Articles by

Hannah Jung

The Dance of Discourse

By February 17, 2017


 

Imagine this setting: you are a Mormon attending a talk titled “Sacred Spaces, Holy Work: Perspectives on Mormon Temple Worship,” given at Harvard Divinity School by Juvenile Instructor’s own Tona Hangen, who is a professor of history and also a practicing Mormon. The talk is about temple worship, a topic on which Mormons famously do not love to offer details. The event is advertised both at Harvard and in my Sacrament program on Sunday. It is a public event and the room is full of people from diverse backgrounds. Scanning the room, I noticed people from the Divinity School who knew very little about Mormonism, Mormon professors and students from Harvard, three stake presidents (one whose wife brought treats), and people from my ward.

My point is not so much to belatedly highlight Tona’s awesome talk of a few months ago. Indeed, these situations happen all the time. Instead I want to bring attention to the complicated interplay of expectations of what one should say and how one’s audience expects you to say it. The experience of attending Tona’s talk, as well as subsequent experiences, has led me to think about the ways in which our audience (including believing Mormons and people with extensive or little knowledge of Mormonism) and our pedagogical spaces (such as classrooms, academic lectures, and sacrament talks) structure the ways in which we talk about our subject.

As an academically trained lifelong Mormon, I have learned several ways to engage with Mormonism. However, so far my experiences in discussing Mormonism have mostly been in homogenous groups and spaces. In Canada, where I grew up, there was little opportunity for mixed audiences because there were neither many Mormons nor people academically interested in Mormonism. Therefore, when I presented on Mormonism, I grew accustomed to being able to control who my audiences would be and how I would engage with them. Additionally, I could also manage how I presented my own subjectivity to the audience. Tona’s talk interested me because of the hybridity of the audience and subsequent messiness of expectations. Her audience understood Mormon temples in a variety of different ways: some non-Mormons had never heard of Mormon temples, others had participated in the sacred rituals in temples (and had different ideas of what should be secretive about those experiences), and the stake presidents in the room had the power to grant and bar access to temples.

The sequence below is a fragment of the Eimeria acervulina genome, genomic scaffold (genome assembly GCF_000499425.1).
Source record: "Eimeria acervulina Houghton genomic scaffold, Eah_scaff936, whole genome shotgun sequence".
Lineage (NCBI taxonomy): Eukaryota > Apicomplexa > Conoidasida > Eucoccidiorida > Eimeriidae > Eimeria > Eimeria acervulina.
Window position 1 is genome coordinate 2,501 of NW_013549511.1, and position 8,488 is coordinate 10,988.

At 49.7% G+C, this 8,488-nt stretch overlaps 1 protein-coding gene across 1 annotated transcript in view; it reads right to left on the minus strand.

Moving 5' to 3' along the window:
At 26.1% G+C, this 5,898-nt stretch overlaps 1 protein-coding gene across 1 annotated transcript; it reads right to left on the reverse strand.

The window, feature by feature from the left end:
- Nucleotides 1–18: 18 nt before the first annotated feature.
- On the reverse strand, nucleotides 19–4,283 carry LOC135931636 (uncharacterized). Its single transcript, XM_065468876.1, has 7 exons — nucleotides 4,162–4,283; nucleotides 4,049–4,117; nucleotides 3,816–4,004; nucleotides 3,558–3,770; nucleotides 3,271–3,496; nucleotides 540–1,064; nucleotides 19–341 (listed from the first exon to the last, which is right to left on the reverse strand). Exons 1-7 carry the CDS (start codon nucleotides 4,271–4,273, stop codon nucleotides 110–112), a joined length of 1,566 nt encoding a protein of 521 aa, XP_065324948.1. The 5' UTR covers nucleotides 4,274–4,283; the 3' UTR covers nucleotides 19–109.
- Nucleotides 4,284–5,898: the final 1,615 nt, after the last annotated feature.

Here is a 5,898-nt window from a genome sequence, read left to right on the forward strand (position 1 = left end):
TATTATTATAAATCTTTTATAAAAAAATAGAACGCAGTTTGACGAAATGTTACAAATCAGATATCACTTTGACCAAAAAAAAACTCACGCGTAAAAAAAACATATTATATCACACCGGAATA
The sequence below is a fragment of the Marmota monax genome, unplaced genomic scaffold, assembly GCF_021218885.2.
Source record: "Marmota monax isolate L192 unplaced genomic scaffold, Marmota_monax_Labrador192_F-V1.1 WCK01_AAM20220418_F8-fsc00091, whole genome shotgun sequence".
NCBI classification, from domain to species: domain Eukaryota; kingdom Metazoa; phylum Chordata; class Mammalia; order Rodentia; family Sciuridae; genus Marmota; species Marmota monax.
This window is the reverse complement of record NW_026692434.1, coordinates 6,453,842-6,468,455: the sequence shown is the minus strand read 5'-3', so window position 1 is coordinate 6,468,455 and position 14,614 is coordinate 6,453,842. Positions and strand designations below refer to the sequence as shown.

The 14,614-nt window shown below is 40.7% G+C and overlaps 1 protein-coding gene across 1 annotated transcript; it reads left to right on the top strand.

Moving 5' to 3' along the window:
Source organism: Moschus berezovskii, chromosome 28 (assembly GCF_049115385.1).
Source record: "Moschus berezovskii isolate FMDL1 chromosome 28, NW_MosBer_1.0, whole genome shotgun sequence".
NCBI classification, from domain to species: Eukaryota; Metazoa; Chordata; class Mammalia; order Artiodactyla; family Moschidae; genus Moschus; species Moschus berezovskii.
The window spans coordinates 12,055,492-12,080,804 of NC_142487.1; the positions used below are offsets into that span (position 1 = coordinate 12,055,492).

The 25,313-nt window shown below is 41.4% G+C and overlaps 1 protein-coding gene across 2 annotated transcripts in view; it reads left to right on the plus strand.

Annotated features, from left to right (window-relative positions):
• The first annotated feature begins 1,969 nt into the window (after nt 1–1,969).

So, as a speaker, writer, or teacher, how do you stay accountable to your hybrid audiences? How do you manage discourses of criticism and sympathy toward Mormonism? How do you frame your discussions in recognizable terms for mixed audiences? How do you manage different pedagogical spaces, such as BYU religion classes, in which learning expectations are both academic and devotional? How does your complicated relationship with the Mormon faith – whether you are a believing Mormon, Ex-Mormon, non-Mormon, or anything in between – enter into your academic discourse?

Please share your thoughts below in the comments.


JI Highlights from 2016

By January 1, 2017


Happy New Year everyone!

Over my holiday I read On the Road With Joseph Smith: An Author’s Diary, which offers readers a keen insight into Richard Bushman’s post-publication thought as Mormon and scholarly audiences reviewed Rough Stone Rolling. Likely many readers of the book will enjoy Bushman’s reflections on his negotiation of the roles of scholar and believer. My favorite part, however, is the window that the book gives into the daily scholarly practices in which Bushman engages, including refining ideas and engaging in dialogue with the public about his book. Luckily for me, Bushman’s book is not the only place to receive such insights: the JI does a great job showing process, sharing resources, and exploring and refining ideas. Here are some of my favorite posts from 2016 that did just that:

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Recent Comments

Keith on Restriction-ism Unveiled!: “Heather S (#14) and Kevinf (#15), you're welcome!”


Ryan T. on History and Presence, Chapter: “A nice précis and good comparative work, Tona. Thx.”


Jeff T on History and Presence, Chapter: “Really nice, Tona. This chapter makes me wonder what scholars (who want to use presence) ought to do with spiritualism, magic, technology, and the occult.…”


Juvenile Instructor » History and Presence, Chapter 5: The Dead in the Company of the Living on History and Presence, Chapter: “[…] Our Tuesdays with Orsi series continues today with a look at the fifth chapter. The series is a systematic engagement with Robert Orsi’s important and…”


Juvenile Instructor » History and Presence, Chapter 5: The Dead in the Company of the Living on History and Presence, Chapter: “[…] book, History and Presence. Previous installments are the Intro, Chapter 1, Chapter 2 and Chapter 3, and Chapter […]”


Juvenile Instructor » History and Presence, Chapter 5: The Dead in the Company of the Living on History and Presence, Chapter: “[…] recently published book, History and Presence. Previous installments are the Intro, Chapter 1, Chapter 2 and Chapter 3, and Chapter […]”

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